Over his three terms as Mayor he selflessly consumed countless “business lunches” where the tab was picked up by grateful Townsfolk. He was, after all, conducting important Town business.
The 2018 Statement of Remuneration and Expenses tells us Van Trappist billed taxpayers for business lunches at the Cachet Restaurant, the Goulash House, Joia Ristorante, Bagel World, Hungry Brew Hops, Villa Risi Ristorante, The Buttery Restaurant, Boston Pizza, Ristorante Orsini, Astoria Shish Kebob House, The Crow`s Nest Pub, Pho Fusion, Ground Burger Bar, Arthurs Landing, Lot Six Restaurant & Bar, Brick N Fire Restaurant, Cora Breakfast and Lunch, The Courtyard Restaurant, Sunset Grill, Cardinal Golf Club, Aqua Grill, Reef and Beef Steakhouse amongst others. He liked to spread our largesse around.
Dining on our dollar
Unfortunately, in all those years when he has been dining on our dollar we have never been told the purpose of these business lunches nor the names of his lunch companions. I am told there are “privacy issues” about disclosing this information.
Personally, I think that’s a load of old cobblers. If the quaint Van Trappist tradition of billing the Town is to continue then the purpose of the lunch should be given as a matter of course together with the names of the other diners. “Business lunches” are our business too, especially when we are paying.
As an old banker, Van Trappist will be aware of business lunch etiquette as promulgated by the charge card people, American Express.
Spaghetti can be tricky
Dress appropriately and arrive early. Go before you go. Put your phone away (difficult for Van Trappist) and order something easy to eat. (“A big splotch of spaghetti sauce on your lapel isn’t easy to overlook.”)
You have only one chance to make a good first impression. Remember, elbows off the table and cut up your food. And don’t talk with your mouth open!
Instead of commemorating the Van Trappist years by naming a street after the great man (very boring) why not think outside the box?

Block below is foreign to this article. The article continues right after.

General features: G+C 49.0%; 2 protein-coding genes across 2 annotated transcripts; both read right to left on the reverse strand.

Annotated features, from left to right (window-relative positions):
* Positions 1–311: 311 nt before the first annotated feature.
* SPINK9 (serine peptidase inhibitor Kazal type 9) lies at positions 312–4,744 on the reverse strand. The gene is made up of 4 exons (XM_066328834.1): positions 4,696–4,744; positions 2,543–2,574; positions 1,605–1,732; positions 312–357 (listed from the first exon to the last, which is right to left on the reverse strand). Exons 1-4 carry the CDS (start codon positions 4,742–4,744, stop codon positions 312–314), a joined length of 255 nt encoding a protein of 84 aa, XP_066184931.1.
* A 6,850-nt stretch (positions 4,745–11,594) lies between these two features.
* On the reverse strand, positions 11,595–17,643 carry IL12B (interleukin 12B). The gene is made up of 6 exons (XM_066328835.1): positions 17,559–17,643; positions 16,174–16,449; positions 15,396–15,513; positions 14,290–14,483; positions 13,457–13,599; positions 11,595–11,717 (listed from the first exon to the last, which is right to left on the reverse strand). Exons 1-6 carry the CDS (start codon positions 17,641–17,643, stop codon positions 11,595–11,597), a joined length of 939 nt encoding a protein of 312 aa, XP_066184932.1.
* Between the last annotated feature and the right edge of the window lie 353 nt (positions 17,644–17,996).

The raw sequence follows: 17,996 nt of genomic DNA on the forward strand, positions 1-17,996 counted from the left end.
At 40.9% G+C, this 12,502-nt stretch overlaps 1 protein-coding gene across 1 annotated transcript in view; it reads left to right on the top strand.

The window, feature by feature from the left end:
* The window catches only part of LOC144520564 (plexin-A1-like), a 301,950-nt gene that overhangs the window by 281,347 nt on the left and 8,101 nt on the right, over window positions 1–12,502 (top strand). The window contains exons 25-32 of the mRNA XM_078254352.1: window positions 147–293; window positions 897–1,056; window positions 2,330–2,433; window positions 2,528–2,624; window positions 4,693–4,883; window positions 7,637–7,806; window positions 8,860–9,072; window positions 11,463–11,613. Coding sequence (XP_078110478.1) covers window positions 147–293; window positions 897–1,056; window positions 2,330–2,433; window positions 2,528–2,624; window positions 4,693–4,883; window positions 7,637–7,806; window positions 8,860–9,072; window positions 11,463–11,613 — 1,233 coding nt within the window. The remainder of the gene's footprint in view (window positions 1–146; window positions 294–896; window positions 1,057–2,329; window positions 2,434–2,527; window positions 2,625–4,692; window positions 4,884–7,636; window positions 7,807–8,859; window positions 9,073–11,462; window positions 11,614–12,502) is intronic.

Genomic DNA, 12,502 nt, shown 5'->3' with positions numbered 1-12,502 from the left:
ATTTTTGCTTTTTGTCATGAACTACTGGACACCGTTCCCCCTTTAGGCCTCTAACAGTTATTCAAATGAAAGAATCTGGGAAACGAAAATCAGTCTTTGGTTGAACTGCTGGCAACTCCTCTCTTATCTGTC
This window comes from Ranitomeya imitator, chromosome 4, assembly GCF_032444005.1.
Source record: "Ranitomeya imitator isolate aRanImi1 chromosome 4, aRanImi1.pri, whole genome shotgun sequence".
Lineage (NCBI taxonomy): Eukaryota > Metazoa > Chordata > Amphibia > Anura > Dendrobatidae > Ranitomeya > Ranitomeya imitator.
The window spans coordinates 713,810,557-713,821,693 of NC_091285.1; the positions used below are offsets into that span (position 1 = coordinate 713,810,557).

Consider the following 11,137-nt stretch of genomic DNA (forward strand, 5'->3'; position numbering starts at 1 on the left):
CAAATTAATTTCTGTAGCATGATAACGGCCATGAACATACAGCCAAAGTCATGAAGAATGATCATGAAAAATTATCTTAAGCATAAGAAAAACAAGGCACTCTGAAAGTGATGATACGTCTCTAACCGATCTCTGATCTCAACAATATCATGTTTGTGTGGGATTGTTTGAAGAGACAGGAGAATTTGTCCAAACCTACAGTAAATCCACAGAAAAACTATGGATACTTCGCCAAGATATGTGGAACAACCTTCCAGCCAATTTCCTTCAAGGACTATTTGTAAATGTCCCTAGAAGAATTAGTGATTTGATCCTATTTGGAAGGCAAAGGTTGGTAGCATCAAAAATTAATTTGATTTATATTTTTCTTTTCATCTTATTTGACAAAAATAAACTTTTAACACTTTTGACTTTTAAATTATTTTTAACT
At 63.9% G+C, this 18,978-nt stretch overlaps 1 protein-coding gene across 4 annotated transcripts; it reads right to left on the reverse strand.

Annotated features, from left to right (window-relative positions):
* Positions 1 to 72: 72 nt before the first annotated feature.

Perhaps a bronze statue of Van Trappist, furrowed brow and deep in conversation, seated at a restaurant table, transacting Town business. A marble plinth and a location in the old downtown would be appropriate.
Van Trappist has of course always been economical with the actualité. Over his years in office he regularly danced round the issue of his total remuneration. His $10,000 a year from the Hydro company was always conveniently forgotten about until I forced the issue a few years ago and it is now reported as a matter of course.
Sunshine List fairy tales
And last week’s Sunshine List put him on a salary of $111,387.93 with $7,024.99 in taxable benefits. This excludes his Hydro cash and the “stiped” he got from York Region – both remunerated positions linked directly to his position as Mayor. A fact picked up and publicised by Newmarket Today. Good on them.
To be clear, I have absolutely no problem with people in the public sector being fairly remunerated for the important work they do. And, whether you love them or loathe them, we can’t do without politicians either. They too should be treated fairly.
But the Sunshine List - in its current fraudulent and misleading form - is well past its sell-by date.
A bit like free “business lunches”.
Photo above shows Tony Van Trappist (left) with developer-duo Bob and Colleen Forrest
Van Trappist's pay and benefits in 2017 were closer to $200,000 and not the $212,000 reported in my blog of March 2018. I have discounted the expenses he claimed from the Region and Town.